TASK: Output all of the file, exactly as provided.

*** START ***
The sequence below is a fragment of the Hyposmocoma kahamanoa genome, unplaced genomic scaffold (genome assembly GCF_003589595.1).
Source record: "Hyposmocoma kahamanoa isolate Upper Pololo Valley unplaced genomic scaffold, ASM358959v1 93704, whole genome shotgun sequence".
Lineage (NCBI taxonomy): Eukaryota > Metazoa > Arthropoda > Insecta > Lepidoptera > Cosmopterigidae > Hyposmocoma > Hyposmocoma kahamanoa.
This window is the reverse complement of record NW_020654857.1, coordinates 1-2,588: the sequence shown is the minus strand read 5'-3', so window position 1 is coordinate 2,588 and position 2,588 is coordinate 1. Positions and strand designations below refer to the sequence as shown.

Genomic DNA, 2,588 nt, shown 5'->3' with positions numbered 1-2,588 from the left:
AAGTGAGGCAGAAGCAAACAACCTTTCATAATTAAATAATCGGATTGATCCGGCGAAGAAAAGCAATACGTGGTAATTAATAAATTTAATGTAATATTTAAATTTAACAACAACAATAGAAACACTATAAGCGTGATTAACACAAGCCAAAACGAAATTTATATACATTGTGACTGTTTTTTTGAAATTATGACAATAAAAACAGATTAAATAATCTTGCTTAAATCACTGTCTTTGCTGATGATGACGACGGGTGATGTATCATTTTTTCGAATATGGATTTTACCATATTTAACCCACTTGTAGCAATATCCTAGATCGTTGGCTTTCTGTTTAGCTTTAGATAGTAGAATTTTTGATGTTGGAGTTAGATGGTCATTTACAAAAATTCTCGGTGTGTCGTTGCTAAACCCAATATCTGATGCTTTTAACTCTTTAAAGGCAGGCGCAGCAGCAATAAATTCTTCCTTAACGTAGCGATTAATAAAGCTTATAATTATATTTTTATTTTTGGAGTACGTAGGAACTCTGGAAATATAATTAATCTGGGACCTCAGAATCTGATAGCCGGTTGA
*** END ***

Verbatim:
The sequence below is a fragment of the Hyposmocoma kahamanoa genome, unplaced genomic scaffold (genome assembly GCF_003589595.1).
Source record: "Hyposmocoma kahamanoa isolate Upper Pololo Valley unplaced genomic scaffold, ASM358959v1 93704, whole genome shotgun sequence".
Lineage (NCBI taxonomy): Eukaryota > Metazoa > Arthropoda > Insecta > Lepidoptera > Cosmopterigidae > Hyposmocoma > Hyposmocoma kahamanoa.
This window is the reverse complement of record NW_020654857.1, coordinates 1-2,588: the sequence shown is the minus strand read 5'-3', so window position 1 is coordinate 2,588 and position 2,588 is coordinate 1. Positions and strand designations below refer to the sequence as shown.

Genomic DNA, 2,588 nt, shown 5'->3' with positions numbered 1-2,588 from the left:
AAGTGAGGCAGAAGCAAACAACCTTTCATAATTAAATAATCGGATTGATCCGGCGAAGAAAAGCAATACGTGGTAATTAATAAATTTAATGTAATATTTAAATTTAACAACAACAATAGAAACACTATAAGCGTGATTAACACAAGCCAAAACGAAATTTATATACATTGTGACTGTTTTTTTGAAATTATGACAATAAAAACAGATTAAATAATCTTGCTTAAATCACTGTCTTTGCTGATGATGACGACGGGTGATGTATCATTTTTTCGAATATGGATTTTACCATATTTAACCCACTTGTAGCAATATCCTAGATCGTTGGCTTTCTGTTTAGCTTTAGATAGTAGAATTTTTGATGTTGGAGTTAGATGGTCATTTACAAAAATTCTCGGTGTGTCGTTGCTAAACCCAATATCTGATGCTTTTAACTCTTTAAAGGCAGGCGCAGCAGCAATAAATTCTTCCTTAACGTAGCGATTAATAAAGCTTATAATTATATTTTTATTTTTGGAGTACGTAGGAACTCTGGAAATATAATTAATCTGGGACCTCAGAATCTGATAGCCGGTTGA